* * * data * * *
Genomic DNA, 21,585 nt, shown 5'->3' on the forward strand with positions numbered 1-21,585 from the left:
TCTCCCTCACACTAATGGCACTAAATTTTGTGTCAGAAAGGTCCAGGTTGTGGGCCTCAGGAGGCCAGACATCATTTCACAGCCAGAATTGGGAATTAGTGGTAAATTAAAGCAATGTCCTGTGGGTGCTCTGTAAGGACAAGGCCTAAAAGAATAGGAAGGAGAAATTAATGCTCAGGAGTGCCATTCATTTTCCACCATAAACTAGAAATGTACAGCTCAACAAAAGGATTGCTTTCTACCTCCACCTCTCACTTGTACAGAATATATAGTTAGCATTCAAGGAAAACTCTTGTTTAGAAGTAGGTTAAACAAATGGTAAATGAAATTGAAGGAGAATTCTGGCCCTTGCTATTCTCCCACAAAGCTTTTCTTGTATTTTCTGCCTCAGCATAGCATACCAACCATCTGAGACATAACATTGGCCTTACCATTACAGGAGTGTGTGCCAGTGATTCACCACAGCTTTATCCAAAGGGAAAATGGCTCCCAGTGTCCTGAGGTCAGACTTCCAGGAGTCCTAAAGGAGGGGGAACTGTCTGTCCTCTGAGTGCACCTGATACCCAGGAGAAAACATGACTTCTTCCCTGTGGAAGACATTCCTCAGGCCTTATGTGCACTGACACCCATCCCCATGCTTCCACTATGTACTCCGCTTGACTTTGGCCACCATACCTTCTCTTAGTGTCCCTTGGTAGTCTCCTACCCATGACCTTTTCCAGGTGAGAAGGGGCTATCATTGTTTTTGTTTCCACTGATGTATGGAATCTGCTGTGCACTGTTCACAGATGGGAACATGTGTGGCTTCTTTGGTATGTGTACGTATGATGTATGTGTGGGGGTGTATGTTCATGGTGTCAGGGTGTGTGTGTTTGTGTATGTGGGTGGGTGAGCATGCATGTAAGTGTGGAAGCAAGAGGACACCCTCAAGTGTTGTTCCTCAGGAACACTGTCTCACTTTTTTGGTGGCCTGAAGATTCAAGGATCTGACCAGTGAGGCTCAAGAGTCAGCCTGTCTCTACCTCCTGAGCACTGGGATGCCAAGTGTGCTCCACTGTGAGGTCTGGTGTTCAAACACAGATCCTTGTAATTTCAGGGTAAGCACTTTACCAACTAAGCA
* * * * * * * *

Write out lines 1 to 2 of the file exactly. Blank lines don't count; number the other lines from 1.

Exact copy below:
Genomic DNA, 21,585 nt, shown 5'->3' on the forward strand with positions numbered 1-21,585 from the left:
TCTCCCTCACACTAATGGCACTAAATTTTGTGTCAGAAAGGTCCAGGTTGTGGGCCTCAGGAGGCCAGACATCATTTCACAGCCAGAATTGGGAATTAGTGGTAAATTAAAGCAATGTCCTGTGGGTGCTCTGTAAGGACAAGGCCTAAAAGAATAGGAAGGAGAAATTAATGCTCAGGAGTGCCATTCATTTTCCACCATAAACTAGAAATGTACAGCTCAACAAAAGGATTGCTTTCTACCTCCACCTCTCACTTGTACAGAATATATAGTTAGCATTCAAGGAAAACTCTTGTTTAGAAGTAGGTTAAACAAATGGTAAATGAAATTGAAGGAGAATTCTGGCCCTTGCTATTCTCCCACAAAGCTTTTCTTGTATTTTCTGCCTCAGCATAGCATACCAACCATCTGAGACATAACATTGGCCTTACCATTACAGGAGTGTGTGCCAGTGATTCACCACAGCTTTATCCAAAGGGAAAATGGCTCCCAGTGTCCTGAGGTCAGACTTCCAGGAGTCCTAAAGGAGGGGGAACTGTCTGTCCTCTGAGTGCACCTGATACCCAGGAGAAAACATGACTTCTTCCCTGTGGAAGACATTCCTCAGGCCTTATGTGCACTGACACCCATCCCCATGCTTCCACTATGTACTCCGCTTGACTTTGGCCACCATACCTTCTCTTAGTGTCCCTTGGTAGTCTCCTACCCATGACCTTTTCCAGGTGAGAAGGGGCTATCATTGTTTTTGTTTCCACTGATGTATGGAATCTGCTGTGCACTGTTCACAGATGGGAACATGTGTGGCTTCTTTGGTATGTGTACGTATGATGTATGTGTGGGGGTGTATGTTCATGGTGTCAGGGTGTGTGTGTTTGTGTATGTGGGTGGGTGAGCATGCATGTAAGTGTGGAAGCAAGAGGACACCCTCAAGTGTTGTTCCTCAGGAACACTGTCTCACTTTTTTGGTGGCCTGAAGATTCAAGGATCTGACCAGTGAGGCTCAAGAGTCAGCCTGTCTCTACCTCCTGAGCACTGGGATGCCAAGTGTGCTCCACTGTGAGGTCTGGTGTTCAAACACAGATCCTTGTAATTTCAGGGTAAGCACTTTACCAACTAAGCA